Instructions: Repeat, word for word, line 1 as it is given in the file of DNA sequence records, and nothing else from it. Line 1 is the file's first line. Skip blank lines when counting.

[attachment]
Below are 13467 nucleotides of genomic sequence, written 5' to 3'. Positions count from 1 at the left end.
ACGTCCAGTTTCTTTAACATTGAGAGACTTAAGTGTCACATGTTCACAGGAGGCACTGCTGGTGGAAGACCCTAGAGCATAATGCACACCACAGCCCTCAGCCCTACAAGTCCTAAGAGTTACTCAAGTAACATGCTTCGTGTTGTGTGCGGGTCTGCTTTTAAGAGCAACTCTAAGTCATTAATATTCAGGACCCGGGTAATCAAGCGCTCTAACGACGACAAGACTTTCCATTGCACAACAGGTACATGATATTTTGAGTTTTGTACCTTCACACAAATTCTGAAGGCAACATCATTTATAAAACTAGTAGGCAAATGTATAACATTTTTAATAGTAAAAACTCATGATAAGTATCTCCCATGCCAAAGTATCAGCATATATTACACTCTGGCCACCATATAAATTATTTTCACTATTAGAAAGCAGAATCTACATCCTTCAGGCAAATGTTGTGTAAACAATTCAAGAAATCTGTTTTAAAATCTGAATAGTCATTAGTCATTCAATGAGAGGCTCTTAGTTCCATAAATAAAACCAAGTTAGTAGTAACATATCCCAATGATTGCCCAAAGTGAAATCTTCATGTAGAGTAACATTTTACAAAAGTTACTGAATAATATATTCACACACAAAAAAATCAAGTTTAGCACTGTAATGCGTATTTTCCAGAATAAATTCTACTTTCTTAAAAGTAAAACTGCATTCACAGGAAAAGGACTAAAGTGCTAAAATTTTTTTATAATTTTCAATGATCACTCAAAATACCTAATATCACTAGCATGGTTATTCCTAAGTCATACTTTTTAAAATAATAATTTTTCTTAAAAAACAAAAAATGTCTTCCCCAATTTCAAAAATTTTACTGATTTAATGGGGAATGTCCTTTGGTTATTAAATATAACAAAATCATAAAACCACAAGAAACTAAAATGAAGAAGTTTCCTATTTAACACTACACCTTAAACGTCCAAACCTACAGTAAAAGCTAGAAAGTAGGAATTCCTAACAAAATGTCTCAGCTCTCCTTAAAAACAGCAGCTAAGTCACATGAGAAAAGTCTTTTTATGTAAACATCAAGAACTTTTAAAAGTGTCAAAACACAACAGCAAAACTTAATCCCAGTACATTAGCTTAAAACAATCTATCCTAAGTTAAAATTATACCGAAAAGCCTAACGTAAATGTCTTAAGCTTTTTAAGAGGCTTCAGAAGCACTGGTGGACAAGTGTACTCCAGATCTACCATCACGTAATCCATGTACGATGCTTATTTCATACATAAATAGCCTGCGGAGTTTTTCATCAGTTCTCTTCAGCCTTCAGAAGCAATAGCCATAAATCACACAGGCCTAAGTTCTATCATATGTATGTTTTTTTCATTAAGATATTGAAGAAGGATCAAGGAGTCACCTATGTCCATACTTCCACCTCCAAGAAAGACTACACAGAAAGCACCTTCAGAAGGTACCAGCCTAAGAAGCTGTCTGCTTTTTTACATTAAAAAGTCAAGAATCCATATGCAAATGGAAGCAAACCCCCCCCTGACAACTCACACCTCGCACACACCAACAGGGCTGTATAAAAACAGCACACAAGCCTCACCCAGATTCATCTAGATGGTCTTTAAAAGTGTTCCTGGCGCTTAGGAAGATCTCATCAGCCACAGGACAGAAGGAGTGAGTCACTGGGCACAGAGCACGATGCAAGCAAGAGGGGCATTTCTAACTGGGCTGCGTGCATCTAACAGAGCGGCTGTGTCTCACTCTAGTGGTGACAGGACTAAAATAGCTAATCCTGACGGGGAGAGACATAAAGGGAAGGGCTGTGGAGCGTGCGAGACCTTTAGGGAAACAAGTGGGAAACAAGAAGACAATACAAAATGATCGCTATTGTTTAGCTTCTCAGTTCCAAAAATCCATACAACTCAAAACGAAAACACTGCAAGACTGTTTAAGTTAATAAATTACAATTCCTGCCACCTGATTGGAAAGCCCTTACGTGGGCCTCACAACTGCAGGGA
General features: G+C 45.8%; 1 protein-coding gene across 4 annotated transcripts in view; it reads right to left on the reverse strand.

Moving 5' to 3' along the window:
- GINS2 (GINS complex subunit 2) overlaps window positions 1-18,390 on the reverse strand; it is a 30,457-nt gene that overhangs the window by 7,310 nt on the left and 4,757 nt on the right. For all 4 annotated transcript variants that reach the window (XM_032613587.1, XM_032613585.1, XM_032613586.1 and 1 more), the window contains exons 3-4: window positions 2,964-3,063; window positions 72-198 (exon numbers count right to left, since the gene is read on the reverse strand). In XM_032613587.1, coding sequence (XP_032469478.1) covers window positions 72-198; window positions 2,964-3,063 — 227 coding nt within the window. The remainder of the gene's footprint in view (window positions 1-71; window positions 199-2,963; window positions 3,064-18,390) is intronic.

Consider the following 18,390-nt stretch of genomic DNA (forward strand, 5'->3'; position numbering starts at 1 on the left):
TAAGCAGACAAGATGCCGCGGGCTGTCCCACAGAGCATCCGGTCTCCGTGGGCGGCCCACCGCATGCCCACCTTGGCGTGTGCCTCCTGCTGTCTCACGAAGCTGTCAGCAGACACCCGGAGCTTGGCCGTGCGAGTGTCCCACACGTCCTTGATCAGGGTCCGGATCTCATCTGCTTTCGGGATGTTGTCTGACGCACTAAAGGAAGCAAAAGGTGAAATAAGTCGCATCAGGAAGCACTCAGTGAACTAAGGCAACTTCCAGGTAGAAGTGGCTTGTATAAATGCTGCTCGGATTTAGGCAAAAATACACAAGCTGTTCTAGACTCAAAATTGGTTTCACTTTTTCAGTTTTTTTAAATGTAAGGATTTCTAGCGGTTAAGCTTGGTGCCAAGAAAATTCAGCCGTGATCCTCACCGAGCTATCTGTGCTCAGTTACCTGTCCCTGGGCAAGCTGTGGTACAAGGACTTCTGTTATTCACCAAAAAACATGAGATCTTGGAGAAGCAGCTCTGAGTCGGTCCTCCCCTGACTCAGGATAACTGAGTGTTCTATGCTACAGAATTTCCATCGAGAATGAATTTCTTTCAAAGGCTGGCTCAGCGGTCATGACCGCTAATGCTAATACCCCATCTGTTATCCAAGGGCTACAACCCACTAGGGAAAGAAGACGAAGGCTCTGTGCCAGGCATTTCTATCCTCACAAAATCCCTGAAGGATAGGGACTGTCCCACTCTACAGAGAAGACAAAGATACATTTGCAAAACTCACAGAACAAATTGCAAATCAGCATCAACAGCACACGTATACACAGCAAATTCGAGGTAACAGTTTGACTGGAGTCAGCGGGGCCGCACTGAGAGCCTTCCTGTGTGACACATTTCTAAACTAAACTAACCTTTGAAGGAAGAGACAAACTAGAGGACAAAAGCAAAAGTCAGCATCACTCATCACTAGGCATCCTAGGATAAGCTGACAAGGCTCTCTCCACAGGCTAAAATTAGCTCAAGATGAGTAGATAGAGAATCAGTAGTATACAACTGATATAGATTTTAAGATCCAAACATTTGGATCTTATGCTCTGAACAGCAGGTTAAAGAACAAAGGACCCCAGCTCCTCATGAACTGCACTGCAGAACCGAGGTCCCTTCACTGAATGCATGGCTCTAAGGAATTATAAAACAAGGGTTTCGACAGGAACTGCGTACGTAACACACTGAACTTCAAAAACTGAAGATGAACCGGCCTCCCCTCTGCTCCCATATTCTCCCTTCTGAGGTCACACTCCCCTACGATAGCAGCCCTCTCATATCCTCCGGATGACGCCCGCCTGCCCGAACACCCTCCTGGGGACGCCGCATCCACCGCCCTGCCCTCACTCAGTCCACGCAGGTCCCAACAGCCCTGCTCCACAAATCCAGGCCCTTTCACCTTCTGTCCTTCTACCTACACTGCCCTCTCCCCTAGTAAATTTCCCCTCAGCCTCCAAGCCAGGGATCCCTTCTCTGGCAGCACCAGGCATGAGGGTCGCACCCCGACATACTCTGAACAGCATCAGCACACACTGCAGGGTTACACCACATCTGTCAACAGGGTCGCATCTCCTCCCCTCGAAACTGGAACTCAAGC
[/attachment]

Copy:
Below are 13467 nucleotides of genomic sequence, written 5' to 3'. Positions count from 1 at the left end.